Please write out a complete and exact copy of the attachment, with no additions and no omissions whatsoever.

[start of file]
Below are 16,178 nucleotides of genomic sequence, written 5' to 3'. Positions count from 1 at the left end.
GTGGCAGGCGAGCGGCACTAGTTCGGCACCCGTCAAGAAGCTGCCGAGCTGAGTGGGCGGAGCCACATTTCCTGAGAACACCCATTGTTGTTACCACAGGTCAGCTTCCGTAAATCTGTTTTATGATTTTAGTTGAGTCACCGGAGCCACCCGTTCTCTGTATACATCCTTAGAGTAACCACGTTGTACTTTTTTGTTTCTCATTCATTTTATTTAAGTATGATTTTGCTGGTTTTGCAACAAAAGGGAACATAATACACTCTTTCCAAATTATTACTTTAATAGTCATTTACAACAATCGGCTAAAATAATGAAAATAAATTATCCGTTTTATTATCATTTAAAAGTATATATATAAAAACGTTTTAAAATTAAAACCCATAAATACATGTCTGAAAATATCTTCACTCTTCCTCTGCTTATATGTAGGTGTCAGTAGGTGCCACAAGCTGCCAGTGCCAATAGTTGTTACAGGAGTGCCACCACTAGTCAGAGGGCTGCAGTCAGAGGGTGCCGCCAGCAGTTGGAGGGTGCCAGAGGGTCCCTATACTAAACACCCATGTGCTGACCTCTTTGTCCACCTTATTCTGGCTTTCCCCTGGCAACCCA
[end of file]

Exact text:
Below are 16,178 nucleotides of genomic sequence, written 5' to 3'. Positions count from 1 at the left end.
GTGGCAGGCGAGCGGCACTAGTTCGGCACCCGTCAAGAAGCTGCCGAGCTGAGTGGGCGGAGCCACATTTCCTGAGAACACCCATTGTTGTTACCACAGGTCAGCTTCCGTAAATCTGTTTTATGATTTTAGTTGAGTCACCGGAGCCACCCGTTCTCTGTATACATCCTTAGAGTAACCACGTTGTACTTTTTTGTTTCTCATTCATTTTATTTAAGTATGATTTTGCTGGTTTTGCAACAAAAGGGAACATAATACACTCTTTCCAAATTATTACTTTAATAGTCATTTACAACAATCGGCTAAAATAATGAAAATAAATTATCCGTTTTATTATCATTTAAAAGTATATATATAAAAACGTTTTAAAATTAAAACCCATAAATACATGTCTGAAAATATCTTCACTCTTCCTCTGCTTATATGTAGGTGTCAGTAGGTGCCACAAGCTGCCAGTGCCAATAGTTGTTACAGGAGTGCCACCACTAGTCAGAGGGCTGCAGTCAGAGGGTGCCGCCAGCAGTTGGAGGGTGCCAGAGGGTCCCTATACTAAACACCCATGTGCTGACCTCTTTGTCCACCTTATTCTGGCTTTCCCCTGGCAACCCA